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* Beat. Speak, cousin, or (if you cannot) stop his mouth with a kiss, and let him not speak' neither.

Pedro. In faith, Lady, you have a merry heart.

Beat. Yea, my Lord, I thank it, poor fool, it keeps on the windy side of care; my cousin tells him in his ear, that he is in her heart.

Claud. And so she doth, cousin.

Beat. Good Lord, for alliance! thus goes every one to the world but I, and I am sun-burn'd; I may fit in a corner, and cry Heigh ho! for a husband.

Pedro. Lady Beatrice, I will get you one.
Beat. I would rather have one of your

father's getting. Hath your Grace ne’er a brother like you? your father got excellent husbands, if a maid could come by them.

Pedro. Will you have me, Lady?

Beat. No, my Lord, unless I might have another for working days; your Grace is too costly to wear every day: but I beseech your Grace pardon me, I was born to speak all mirth, and no matter.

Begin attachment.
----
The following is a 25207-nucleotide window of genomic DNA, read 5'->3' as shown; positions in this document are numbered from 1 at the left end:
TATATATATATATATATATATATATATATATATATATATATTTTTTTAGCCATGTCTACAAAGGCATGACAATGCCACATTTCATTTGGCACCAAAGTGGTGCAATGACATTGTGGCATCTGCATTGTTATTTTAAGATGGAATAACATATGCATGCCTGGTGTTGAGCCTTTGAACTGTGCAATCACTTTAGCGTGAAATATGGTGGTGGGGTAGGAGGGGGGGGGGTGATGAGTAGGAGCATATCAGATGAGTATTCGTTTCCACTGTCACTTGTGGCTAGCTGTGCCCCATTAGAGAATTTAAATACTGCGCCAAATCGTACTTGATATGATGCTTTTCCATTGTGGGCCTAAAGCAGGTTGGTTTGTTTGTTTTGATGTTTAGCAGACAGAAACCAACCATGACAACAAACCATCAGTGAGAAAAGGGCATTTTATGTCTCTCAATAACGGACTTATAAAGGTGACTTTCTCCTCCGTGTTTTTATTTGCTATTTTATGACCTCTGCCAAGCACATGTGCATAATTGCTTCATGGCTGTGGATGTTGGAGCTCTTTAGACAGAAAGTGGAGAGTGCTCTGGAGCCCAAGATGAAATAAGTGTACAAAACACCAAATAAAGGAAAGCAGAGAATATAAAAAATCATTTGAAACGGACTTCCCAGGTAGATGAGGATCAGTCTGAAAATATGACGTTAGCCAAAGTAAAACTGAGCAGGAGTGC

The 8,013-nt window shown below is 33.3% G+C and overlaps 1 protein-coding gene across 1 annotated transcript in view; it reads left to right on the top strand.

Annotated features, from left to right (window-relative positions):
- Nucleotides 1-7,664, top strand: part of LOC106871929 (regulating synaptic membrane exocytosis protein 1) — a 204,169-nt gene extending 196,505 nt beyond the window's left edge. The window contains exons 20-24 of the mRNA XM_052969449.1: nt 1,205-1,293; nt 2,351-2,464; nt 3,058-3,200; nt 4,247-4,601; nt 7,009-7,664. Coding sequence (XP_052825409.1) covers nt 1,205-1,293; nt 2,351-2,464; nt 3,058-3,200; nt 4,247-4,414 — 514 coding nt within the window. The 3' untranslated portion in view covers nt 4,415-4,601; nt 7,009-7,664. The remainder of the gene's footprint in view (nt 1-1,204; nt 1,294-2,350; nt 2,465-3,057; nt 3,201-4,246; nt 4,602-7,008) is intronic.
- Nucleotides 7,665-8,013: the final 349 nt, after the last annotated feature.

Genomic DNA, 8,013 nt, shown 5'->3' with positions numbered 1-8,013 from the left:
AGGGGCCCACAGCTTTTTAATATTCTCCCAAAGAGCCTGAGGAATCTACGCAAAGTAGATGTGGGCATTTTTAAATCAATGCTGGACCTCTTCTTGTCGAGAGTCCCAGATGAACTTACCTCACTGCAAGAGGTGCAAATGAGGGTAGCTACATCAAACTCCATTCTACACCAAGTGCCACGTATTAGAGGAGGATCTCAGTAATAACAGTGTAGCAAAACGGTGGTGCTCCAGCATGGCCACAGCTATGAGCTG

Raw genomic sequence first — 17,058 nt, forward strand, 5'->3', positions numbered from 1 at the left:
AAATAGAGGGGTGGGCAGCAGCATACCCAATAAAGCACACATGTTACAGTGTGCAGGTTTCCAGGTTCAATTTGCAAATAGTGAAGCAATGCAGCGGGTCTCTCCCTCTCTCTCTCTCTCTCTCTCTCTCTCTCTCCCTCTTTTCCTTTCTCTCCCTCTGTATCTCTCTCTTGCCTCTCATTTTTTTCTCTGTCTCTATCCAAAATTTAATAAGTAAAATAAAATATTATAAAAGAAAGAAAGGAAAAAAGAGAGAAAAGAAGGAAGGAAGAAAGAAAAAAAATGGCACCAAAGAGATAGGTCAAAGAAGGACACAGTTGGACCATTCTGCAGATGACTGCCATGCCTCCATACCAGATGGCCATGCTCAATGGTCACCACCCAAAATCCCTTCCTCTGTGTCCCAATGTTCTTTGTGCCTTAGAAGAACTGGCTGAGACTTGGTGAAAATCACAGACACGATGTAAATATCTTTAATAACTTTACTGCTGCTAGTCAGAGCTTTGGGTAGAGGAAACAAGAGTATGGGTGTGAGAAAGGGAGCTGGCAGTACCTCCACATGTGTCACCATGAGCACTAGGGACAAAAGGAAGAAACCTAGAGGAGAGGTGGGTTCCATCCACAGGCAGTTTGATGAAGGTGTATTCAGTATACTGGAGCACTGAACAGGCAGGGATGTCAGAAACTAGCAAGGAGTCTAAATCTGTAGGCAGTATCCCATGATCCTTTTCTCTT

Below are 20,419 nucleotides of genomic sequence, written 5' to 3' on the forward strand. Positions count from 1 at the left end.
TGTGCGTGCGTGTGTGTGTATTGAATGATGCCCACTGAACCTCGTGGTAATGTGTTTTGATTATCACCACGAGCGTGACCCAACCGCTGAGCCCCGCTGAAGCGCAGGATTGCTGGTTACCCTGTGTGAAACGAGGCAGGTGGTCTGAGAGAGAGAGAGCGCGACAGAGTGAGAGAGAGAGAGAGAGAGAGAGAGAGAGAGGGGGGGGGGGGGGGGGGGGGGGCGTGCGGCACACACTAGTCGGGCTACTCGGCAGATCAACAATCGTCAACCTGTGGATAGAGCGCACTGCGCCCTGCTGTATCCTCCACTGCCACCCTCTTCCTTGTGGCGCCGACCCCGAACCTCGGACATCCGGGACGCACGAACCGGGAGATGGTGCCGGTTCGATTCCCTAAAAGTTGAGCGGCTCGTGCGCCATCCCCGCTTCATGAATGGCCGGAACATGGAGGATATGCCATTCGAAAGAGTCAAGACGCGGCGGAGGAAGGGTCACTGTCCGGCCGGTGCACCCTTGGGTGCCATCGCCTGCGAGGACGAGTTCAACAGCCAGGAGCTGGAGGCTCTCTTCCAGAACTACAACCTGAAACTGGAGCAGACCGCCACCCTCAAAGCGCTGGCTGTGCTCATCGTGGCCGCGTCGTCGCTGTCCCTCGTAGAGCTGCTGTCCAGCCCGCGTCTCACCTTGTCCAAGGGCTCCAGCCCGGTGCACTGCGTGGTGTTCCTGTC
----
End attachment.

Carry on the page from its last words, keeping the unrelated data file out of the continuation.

Pedro. Your filence most offends me, and to be merту best becomes you ; for, out of question, you were born in a merry hour.

Beat. No, sure, my Lord, my mother cry’d; but then there was a star danced, and under that I was born: Cousins, God give you joy.

Leon. Niece, will you look to those things I told

you of?

* Beat. I cry you mercy, uncle: by your Grace's pardon.

[Exit Beatrice

Pedro. By my troth, a pleasant-spirited lady,

Leon. There's little of the melancholy element in her, my Lord; she is never fad but when she sleeps ; and not ever fad then; for I have heard my daughter say, the hath often dream'd of unhappiness, and wak'd herself with laughing.

Pedro. She cannot endure to hear tell of a husband,

Leon. O, by no means, she mocks all her wooers out of fuit. Pedre. She were an excellent wife for Benedick.


Leon. O Lord, my Lord, if they were but a week marry'd, they would talk themselves mad.

Pedro. Count Claudio, when mean you to go to church? Claud. To-morrow,

my Lord; time

goes on crutches, till love have all his rites.

Leon. Not till Monday, my dear fon, which is hence a just seven-night; and a time too brief too to have all things answer my mind.